Popular Hubble camera has quit
The newest and most heavily used camera on the Hubble Space Telescope shut down over the weekend and appears to be permanently damaged, NASA said Monday.
Though other cameras on Hubble remain operative, the Advanced Camera for Surveys, which is used to peer back to the earliest and most remote galaxies in the universe, appears to be irreparable and will have to be replaced on the next Hubble servicing mission in September 2008.
The camera, installed in 2002, had a five-year designed lifetime, “but it is disappointing that it didn’t last longer,” said Matt Mountain, director of the Space Telescope Science Institute, which operates the telescope. “I guess our warranty ran out on us.”
The camera suffered a breakdown in June and engineers activated its backup electronic circuitry. Apparently, a fuse in the backup short-circuited on Saturday, disabling the device.
The camera was by far the most popular instrument on Hubble, which was launched in 1990. An estimated two-thirds of all proposals for Hubble studies involved its use. Its wide field of view made it useful in the search for very distant supernovas, known as Type 1a, which help to explain how the expansion of the universe has been proceeding, said UCLA astronomer Mark R. Morris.
“That is the workhorse camera of the Hubble,” he said.
The recent, highly publicized mapping of dark matter in the universe also was accomplished using the advanced camera.
“This is really a huge problem,” said Caltech astronomer Nick Scoville, who was involved in those mapping studies. “There is a huge amount of stuff that people wanted to do” but that will now be much harder.
Until the new camera is installed, astronomers will improvise.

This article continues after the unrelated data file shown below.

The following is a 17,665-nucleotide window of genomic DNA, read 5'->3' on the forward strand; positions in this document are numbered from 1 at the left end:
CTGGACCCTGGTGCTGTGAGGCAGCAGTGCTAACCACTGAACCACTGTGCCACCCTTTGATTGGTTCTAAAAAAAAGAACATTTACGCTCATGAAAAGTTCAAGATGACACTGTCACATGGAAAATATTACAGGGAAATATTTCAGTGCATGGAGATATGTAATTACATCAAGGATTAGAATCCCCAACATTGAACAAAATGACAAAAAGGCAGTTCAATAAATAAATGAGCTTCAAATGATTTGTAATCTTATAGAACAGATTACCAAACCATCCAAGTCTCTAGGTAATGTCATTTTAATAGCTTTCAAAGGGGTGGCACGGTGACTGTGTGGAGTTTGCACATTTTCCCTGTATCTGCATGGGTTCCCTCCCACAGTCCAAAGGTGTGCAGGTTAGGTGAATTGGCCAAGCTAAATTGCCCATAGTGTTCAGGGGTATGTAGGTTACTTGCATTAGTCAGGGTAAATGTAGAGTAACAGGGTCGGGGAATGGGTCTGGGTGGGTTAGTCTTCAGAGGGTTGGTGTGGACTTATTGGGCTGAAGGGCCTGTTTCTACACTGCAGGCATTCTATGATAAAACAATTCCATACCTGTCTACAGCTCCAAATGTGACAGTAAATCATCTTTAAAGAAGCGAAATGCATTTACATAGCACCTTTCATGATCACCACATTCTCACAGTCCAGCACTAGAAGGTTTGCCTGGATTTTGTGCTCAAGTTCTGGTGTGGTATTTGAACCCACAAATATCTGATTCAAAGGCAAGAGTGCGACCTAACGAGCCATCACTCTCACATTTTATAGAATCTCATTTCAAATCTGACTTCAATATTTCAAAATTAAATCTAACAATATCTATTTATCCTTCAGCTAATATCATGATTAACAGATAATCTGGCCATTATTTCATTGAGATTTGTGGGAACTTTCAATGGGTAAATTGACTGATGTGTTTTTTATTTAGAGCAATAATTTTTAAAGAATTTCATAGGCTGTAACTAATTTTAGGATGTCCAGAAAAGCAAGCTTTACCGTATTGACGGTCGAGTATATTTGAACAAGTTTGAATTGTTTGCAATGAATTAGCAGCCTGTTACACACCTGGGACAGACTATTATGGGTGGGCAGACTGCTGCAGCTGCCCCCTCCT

“We have another camera, called the Wide Field Camera 2, that is slightly older, and not quite as good,” Mountain said. “We’ll be asking researchers, ‘Can you do science with that one if we give you more time?’ ”
Morris has already submitted backup proposals that would use that camera, he said, “but it is not as sensitive and it has degraded a bit with time. That’s an aging camera.”
The damaged camera’s chief advantage was that it had a very wide field of view, allowing it to observe a much greater area of space than other Hubble cameras.
Another Hubble camera, the Near Infrared Camera and Multi-Object Spectrometer, has a field of view that covers about one arcsecond, the apparent size of a dime from about 2.3 miles. The advanced camera covered nearly 20 times that area, Scoville said.
NASA’s new camera, the Wide Field Camera 3, was to have been installed on Hubble in 2005. That service mission was delayed, however, by the 2003 explosion of the shuttle Columbia.
Former NASA Administrator Sean O’Keefe ultimately canceled the servicing mission, citing safety concerns.
In October, however, NASA Administrator Michael D. Griffin reinstated the mission, scheduling it for next year. In addition to installing Wide Field Camera 3, astronauts on that mission also will put in gyroscopes to improve steering, batteries and thermal blankets to insulate sensitive components.
Those repairs will require five full days of space walks -- so much time, said Preston M. Burch, NASA’s Hubble program manager, that there will not be enough time to carry out the extensive repairs required to fix the advanced camera.
“The new camera will be capable of doing a lot of science,” Scoville said, but it can survey only about 60% of the area covered by the advanced camera in a single exposure.
But it will have one advantage: It will provide more power in the infrared regions of the spectrum, Mountain said. “As we are looking deeper and deeper, further back into time, objects are becoming red-shifted into the infrared. We really need to move to infrared to get to the earliest objects in our universe.”